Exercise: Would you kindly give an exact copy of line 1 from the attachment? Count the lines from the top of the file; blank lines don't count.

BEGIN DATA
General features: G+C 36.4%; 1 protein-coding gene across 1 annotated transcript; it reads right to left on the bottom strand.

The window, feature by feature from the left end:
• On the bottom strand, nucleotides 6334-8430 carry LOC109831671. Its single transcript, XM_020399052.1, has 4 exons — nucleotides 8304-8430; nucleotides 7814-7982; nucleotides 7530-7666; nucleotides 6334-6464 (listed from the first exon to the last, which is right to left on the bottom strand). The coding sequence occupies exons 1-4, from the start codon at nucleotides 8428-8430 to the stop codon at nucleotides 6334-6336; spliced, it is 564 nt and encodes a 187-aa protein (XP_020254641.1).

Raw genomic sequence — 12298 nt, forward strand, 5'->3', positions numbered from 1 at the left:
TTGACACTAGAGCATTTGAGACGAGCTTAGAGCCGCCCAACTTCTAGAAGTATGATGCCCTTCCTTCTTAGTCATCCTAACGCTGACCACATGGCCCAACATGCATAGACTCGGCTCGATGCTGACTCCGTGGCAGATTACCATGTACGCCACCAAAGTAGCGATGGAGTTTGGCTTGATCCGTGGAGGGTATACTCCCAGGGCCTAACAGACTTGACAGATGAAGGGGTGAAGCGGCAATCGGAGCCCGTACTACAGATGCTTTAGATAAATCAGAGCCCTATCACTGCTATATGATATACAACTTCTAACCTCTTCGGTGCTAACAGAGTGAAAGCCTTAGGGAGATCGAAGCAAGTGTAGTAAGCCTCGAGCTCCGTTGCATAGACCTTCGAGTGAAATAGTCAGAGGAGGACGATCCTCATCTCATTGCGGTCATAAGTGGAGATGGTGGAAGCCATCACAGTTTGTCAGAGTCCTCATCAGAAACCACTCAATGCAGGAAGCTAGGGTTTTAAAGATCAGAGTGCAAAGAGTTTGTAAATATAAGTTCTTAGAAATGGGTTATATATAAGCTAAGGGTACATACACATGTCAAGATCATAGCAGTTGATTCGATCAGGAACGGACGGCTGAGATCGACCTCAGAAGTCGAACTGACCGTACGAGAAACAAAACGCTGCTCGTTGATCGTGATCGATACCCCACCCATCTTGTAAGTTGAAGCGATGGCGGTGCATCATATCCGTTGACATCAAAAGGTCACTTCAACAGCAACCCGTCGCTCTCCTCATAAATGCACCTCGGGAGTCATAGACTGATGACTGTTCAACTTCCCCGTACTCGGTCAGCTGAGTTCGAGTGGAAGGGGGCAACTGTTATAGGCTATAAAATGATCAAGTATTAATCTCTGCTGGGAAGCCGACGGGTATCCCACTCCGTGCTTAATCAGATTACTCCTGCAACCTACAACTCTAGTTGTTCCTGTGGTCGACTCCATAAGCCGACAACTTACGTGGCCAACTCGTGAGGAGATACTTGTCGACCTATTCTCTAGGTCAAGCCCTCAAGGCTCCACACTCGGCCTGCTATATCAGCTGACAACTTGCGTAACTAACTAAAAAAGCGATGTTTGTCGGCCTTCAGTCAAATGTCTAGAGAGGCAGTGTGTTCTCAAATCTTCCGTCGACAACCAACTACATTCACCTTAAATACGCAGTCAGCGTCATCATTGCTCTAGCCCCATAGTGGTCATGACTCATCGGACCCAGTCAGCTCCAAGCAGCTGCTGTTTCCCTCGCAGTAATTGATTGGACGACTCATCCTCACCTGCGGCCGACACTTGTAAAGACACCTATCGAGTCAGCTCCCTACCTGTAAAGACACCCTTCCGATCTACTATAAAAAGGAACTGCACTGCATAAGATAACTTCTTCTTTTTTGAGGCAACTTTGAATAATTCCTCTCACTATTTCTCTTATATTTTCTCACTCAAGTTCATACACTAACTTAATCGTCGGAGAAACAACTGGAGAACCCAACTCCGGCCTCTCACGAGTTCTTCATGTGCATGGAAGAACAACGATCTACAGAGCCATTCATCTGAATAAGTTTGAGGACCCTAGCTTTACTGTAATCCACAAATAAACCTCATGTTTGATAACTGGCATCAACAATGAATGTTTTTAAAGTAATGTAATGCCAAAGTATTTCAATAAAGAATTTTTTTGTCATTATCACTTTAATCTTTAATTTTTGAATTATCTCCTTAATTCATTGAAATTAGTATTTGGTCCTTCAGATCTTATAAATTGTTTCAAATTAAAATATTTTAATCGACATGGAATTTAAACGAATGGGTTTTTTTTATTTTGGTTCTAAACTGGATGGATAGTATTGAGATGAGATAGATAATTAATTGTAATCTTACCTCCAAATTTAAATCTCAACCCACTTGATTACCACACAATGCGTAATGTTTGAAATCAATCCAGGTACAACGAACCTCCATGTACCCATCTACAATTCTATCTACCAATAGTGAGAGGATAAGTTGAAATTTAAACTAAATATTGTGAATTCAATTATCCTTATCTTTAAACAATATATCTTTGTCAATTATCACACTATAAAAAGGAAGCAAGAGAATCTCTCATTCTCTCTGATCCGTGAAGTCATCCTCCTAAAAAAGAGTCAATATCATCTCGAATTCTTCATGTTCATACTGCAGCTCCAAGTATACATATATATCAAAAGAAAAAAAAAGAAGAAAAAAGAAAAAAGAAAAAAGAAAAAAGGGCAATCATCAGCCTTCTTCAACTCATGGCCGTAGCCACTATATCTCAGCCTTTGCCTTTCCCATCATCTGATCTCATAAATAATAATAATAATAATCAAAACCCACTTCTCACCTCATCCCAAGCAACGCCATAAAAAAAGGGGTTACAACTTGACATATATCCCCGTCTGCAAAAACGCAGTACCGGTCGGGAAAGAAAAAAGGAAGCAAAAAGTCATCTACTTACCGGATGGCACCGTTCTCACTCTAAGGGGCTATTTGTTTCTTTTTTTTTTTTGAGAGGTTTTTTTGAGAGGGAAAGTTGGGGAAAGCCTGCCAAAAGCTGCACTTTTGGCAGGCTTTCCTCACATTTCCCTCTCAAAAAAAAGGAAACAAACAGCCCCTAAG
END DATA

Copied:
General features: G+C 36.4%; 1 protein-coding gene across 1 annotated transcript; it reads right to left on the bottom strand.